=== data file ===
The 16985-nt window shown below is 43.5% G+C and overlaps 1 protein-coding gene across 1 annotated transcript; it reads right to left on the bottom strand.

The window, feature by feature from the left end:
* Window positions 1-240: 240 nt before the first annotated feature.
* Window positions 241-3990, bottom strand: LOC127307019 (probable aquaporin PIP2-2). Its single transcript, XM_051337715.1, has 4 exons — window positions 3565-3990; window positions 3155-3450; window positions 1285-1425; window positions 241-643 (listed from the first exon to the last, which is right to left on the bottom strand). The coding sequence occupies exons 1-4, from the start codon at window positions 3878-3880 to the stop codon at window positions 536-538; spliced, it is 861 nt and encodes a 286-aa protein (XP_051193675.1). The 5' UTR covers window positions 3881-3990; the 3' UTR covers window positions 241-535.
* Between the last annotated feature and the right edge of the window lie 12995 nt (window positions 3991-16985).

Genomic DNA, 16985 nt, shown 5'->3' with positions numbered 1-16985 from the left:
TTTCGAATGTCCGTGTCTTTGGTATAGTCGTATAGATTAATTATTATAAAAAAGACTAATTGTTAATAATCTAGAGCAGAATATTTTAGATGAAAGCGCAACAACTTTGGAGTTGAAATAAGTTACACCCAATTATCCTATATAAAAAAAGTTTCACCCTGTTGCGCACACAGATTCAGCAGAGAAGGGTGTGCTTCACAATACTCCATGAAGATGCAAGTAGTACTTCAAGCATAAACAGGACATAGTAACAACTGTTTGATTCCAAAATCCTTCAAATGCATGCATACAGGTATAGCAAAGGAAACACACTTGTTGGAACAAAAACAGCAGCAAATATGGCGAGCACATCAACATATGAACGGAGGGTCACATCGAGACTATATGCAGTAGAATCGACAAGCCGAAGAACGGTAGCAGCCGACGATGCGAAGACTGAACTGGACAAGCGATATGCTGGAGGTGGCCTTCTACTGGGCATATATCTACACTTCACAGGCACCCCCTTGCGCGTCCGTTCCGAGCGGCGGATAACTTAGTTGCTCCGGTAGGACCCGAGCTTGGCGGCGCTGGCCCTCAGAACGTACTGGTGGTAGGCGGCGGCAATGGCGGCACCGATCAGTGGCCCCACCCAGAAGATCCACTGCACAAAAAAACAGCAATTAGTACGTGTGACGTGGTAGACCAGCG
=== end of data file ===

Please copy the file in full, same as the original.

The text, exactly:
The 16985-nt window shown below is 43.5% G+C and overlaps 1 protein-coding gene across 1 annotated transcript; it reads right to left on the bottom strand.

The window, feature by feature from the left end:
* Window positions 1-240: 240 nt before the first annotated feature.
* Window positions 241-3990, bottom strand: LOC127307019 (probable aquaporin PIP2-2). Its single transcript, XM_051337715.1, has 4 exons — window positions 3565-3990; window positions 3155-3450; window positions 1285-1425; window positions 241-643 (listed from the first exon to the last, which is right to left on the bottom strand). The coding sequence occupies exons 1-4, from the start codon at window positions 3878-3880 to the stop codon at window positions 536-538; spliced, it is 861 nt and encodes a 286-aa protein (XP_051193675.1). The 5' UTR covers window positions 3881-3990; the 3' UTR covers window positions 241-535.
* Between the last annotated feature and the right edge of the window lie 12995 nt (window positions 3991-16985).

Genomic DNA, 16985 nt, shown 5'->3' with positions numbered 1-16985 from the left:
TTTCGAATGTCCGTGTCTTTGGTATAGTCGTATAGATTAATTATTATAAAAAAGACTAATTGTTAATAATCTAGAGCAGAATATTTTAGATGAAAGCGCAACAACTTTGGAGTTGAAATAAGTTACACCCAATTATCCTATATAAAAAAAGTTTCACCCTGTTGCGCACACAGATTCAGCAGAGAAGGGTGTGCTTCACAATACTCCATGAAGATGCAAGTAGTACTTCAAGCATAAACAGGACATAGTAACAACTGTTTGATTCCAAAATCCTTCAAATGCATGCATACAGGTATAGCAAAGGAAACACACTTGTTGGAACAAAAACAGCAGCAAATATGGCGAGCACATCAACATATGAACGGAGGGTCACATCGAGACTATATGCAGTAGAATCGACAAGCCGAAGAACGGTAGCAGCCGACGATGCGAAGACTGAACTGGACAAGCGATATGCTGGAGGTGGCCTTCTACTGGGCATATATCTACACTTCACAGGCACCCCCTTGCGCGTCCGTTCCGAGCGGCGGATAACTTAGTTGCTCCGGTAGGACCCGAGCTTGGCGGCGCTGGCCCTCAGAACGTACTGGTGGTAGGCGGCGGCAATGGCGGCACCGATCAGTGGCCCCACCCAGAAGATCCACTGCACAAAAAAACAGCAATTAGTACGTGTGACGTGGTAGACCAGCG